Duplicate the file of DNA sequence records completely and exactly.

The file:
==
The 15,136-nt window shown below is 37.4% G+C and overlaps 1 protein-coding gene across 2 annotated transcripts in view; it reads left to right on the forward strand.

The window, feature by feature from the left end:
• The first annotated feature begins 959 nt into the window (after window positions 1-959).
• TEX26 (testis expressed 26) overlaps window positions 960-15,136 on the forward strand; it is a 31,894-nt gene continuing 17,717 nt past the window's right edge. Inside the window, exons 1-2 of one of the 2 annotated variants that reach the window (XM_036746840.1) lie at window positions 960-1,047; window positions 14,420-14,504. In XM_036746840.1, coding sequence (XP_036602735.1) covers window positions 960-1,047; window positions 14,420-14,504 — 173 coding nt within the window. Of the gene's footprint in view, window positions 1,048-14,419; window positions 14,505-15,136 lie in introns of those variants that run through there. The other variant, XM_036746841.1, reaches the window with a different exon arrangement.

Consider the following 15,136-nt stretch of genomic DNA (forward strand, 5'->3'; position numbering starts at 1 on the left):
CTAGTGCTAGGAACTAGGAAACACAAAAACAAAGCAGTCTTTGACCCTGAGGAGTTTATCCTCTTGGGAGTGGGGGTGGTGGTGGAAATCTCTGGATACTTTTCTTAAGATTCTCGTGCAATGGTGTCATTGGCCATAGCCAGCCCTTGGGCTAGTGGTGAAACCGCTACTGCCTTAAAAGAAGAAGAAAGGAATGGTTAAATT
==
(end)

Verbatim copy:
The 15,136-nt window shown below is 37.4% G+C and overlaps 1 protein-coding gene across 2 annotated transcripts in view; it reads left to right on the forward strand.

The window, feature by feature from the left end:
• The first annotated feature begins 959 nt into the window (after window positions 1-959).
• TEX26 (testis expressed 26) overlaps window positions 960-15,136 on the forward strand; it is a 31,894-nt gene continuing 17,717 nt past the window's right edge. Inside the window, exons 1-2 of one of the 2 annotated variants that reach the window (XM_036746840.1) lie at window positions 960-1,047; window positions 14,420-14,504. In XM_036746840.1, coding sequence (XP_036602735.1) covers window positions 960-1,047; window positions 14,420-14,504 — 173 coding nt within the window. Of the gene's footprint in view, window positions 1,048-14,419; window positions 14,505-15,136 lie in introns of those variants that run through there. The other variant, XM_036746841.1, reaches the window with a different exon arrangement.

Consider the following 15,136-nt stretch of genomic DNA (forward strand, 5'->3'; position numbering starts at 1 on the left):
CTAGTGCTAGGAACTAGGAAACACAAAAACAAAGCAGTCTTTGACCCTGAGGAGTTTATCCTCTTGGGAGTGGGGGTGGTGGTGGAAATCTCTGGATACTTTTCTTAAGATTCTCGTGCAATGGTGTCATTGGCCATAGCCAGCCCTTGGGCTAGTGGTGAAACCGCTACTGCCTTAAAAGAAGAAGAAAGGAATGGTTAAATT